– Not enough time alone. Too much socializing.
– Too much noise or sensory input.
– Working with those they see as lazy, ignorant, or incompetent
– Having to focus on too many details at once
– Being in unfamiliar environments
– Having their plans disrupted
– Having to focus entirely on the here-and-now
– Not being able to envision the future or see a clear direction in their lives

12 Ways INTJs Can Get Relief From Stress

1 – Get Some Alone Time

Woman staring at ocean
INTJs rely very strongly on their Introverted Intuition to be in a healthy state. In order to adequately access Ni (Introverted Intuition), the INTJ needs some solitary time to process their thoughts without distractions or interruptions. This can help the INTJ to effectively access their dominant function, reduce their focus on sensing, and find balance again.

2 – Reduce Sensory Stimulation

Because grip reactions in INTJs are often triggered by sensory details and stimulation, diminishing these things will really help. Many INTJs like to lay in bed with the lights off, go to a dark room and shut the door, or close their eyes and take deep breaths. Getting away from sensory interruptions and stimuli can really help the INTJ to find equilibrium and relief from stress.

3 – After some time alone, find a good friend who can simply listen

INTJs usually want a lot of time alone when they are stressed out. However, after some time, they can be helped by having someone who will listen to their problems without trying to offer advice. Advice may be useful if they’re experiencing minor, everyday stress, but if the INTJ is experiencing “grip” stress, advice will only make them more irritated. Sometimes, talking through the problem out loud can help the INTJ to put together and realize a logical solution to their problem.

4 – Just Say “No” To Non-Essential Responsibilities

interrupted plans
Many INTJs report that lightening their workload helps to instantly reduce stress. Try to take a look at your calendar and see if there are any non-essential tasks you can postpone or cancel, especially tasks that involve socializing.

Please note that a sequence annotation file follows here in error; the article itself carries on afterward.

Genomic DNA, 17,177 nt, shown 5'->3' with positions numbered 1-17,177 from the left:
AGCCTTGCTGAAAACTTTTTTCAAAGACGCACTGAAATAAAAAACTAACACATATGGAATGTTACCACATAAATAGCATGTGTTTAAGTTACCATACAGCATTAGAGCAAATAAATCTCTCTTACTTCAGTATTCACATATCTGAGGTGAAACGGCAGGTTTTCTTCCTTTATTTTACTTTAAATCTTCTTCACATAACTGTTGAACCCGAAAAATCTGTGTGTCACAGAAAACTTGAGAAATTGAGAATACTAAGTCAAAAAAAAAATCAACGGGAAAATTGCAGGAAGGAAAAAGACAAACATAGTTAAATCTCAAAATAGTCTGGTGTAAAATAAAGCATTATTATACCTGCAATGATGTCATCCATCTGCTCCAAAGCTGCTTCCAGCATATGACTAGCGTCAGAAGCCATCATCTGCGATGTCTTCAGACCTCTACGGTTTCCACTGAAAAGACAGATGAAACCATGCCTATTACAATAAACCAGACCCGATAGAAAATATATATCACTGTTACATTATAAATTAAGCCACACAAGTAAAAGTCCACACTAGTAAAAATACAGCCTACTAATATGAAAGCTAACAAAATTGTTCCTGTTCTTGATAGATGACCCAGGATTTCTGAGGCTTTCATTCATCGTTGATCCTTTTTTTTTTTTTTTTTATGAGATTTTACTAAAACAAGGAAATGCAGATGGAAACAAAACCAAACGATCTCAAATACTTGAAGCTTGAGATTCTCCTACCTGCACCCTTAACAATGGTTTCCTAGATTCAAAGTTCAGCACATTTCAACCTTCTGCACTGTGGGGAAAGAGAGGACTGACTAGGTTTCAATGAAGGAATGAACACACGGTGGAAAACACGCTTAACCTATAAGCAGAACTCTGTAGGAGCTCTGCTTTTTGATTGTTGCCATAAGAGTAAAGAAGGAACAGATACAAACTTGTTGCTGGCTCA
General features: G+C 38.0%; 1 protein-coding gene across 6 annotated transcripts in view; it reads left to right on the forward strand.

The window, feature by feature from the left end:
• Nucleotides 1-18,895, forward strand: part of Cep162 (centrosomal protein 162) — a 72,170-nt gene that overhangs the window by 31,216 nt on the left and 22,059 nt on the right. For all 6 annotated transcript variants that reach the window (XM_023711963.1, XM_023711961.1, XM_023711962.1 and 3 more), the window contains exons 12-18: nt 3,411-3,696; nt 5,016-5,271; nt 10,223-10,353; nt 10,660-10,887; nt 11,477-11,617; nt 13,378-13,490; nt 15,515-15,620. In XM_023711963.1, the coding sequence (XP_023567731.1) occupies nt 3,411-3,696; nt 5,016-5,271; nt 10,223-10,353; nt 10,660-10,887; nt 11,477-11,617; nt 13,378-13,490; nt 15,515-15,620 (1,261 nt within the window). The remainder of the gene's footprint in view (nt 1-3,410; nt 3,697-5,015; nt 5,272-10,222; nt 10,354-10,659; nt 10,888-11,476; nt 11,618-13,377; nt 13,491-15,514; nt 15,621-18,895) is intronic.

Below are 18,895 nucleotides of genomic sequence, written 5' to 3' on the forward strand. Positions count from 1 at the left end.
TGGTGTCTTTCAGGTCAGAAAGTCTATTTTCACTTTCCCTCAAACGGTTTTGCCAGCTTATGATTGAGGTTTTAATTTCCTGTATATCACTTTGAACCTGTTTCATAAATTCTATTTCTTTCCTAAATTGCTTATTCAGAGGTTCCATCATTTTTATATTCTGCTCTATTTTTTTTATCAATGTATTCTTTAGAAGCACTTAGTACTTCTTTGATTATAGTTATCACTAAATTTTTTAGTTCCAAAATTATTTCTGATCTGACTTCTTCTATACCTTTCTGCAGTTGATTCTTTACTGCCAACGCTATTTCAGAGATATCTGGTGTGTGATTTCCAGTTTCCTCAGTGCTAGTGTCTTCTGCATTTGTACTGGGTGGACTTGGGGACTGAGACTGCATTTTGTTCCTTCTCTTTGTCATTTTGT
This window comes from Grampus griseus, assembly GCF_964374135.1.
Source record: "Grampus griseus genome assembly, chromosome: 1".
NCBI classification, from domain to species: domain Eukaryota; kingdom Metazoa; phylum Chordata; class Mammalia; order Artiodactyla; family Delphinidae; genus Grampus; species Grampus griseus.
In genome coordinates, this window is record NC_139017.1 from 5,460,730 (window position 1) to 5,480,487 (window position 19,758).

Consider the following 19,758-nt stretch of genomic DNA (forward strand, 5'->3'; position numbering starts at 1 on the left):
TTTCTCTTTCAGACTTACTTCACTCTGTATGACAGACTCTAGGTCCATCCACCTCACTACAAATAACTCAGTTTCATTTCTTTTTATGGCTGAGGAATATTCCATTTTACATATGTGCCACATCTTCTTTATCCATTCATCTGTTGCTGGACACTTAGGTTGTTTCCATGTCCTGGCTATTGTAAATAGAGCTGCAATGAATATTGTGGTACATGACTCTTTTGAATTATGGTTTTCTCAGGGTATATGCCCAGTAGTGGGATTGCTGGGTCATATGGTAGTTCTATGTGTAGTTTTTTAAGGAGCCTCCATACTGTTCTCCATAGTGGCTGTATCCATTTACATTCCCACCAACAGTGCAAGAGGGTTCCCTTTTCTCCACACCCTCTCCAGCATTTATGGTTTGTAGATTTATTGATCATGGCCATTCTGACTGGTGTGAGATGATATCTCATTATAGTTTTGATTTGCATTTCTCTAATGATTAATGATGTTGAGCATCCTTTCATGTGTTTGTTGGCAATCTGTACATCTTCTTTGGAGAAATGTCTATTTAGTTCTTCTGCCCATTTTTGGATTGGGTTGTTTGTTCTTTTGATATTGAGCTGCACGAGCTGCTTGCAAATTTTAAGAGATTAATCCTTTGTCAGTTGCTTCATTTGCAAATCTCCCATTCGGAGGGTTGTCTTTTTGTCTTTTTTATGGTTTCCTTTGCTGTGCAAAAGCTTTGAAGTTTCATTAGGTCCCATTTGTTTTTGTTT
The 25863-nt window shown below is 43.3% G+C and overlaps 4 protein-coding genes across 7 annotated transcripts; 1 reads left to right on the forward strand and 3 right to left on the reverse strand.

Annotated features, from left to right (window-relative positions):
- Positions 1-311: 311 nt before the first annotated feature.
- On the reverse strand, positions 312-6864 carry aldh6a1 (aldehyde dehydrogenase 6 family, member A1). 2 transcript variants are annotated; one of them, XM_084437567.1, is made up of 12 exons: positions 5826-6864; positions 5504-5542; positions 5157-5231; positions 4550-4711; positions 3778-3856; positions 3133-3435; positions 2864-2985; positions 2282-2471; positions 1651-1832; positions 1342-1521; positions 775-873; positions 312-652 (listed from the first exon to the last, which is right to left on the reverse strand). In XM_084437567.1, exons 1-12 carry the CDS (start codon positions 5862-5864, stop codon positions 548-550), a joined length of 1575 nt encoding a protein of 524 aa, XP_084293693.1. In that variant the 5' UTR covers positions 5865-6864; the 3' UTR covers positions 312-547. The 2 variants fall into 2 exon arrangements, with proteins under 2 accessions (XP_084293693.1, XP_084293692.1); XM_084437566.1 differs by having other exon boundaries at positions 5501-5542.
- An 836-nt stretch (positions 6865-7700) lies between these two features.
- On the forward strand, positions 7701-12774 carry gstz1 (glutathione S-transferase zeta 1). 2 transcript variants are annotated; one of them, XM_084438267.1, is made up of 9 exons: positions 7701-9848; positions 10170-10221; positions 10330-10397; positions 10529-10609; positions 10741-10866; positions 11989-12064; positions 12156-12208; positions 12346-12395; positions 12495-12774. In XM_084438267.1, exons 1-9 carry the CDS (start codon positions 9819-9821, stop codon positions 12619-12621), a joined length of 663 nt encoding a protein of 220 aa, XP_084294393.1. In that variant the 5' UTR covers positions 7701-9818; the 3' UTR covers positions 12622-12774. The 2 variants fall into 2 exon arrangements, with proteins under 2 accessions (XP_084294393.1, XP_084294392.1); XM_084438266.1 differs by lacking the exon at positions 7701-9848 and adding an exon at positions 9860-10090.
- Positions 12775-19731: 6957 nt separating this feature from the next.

5 – Sleep

INTJs have very active minds and are extremely goal-oriented. They sometimes struggle with taking care of themselves because they are so focused on accomplishing their goals, or their mind is so busy looking into the future or solving problems. Getting sleep is a great way for them to find balance, return to normal, and get a fresh perspective.

6 – Get Outdoors

Being alone in nature can be extremely relaxing for an INTJ who’s stressed out. This allows them to find a healthy outlet for their sensing function, as they can focus on taking in all the little details of the trees, the sky, the sounds, the breeze. This calm focus on sensory detail can help them to manage their inferior function, and being alone can help them to more readily access their Intuition and find much-needed relief from stress.

7 – Exercise Alone

Solitary exercise gives the INTJ a chance to get alone and away from interruptions and noise and find balance in their mind. Exercise also releases endorphins in the brain that act as natural stress-reducers.

8 – Try to Solve One Minor Problem

INTJs are often very single-minded in their focus. When they are highly stressed or having a grip reaction, they may feel completely unable to focus or have direction. If they can distract themselves from the main problem, their most major focus, and switch their focus to a smaller problem, they can often find relief. Sometimes this involves doing some light proofreading, alphabetizing some books on a shelf, or even just organizing the refrigerator! The process of fixing a minor problem can help them to access their Extraverted Thinking in a way that is low-pressure. This can help them to lose their obsessive focus on fixing the big problem, and help them to regain their composure.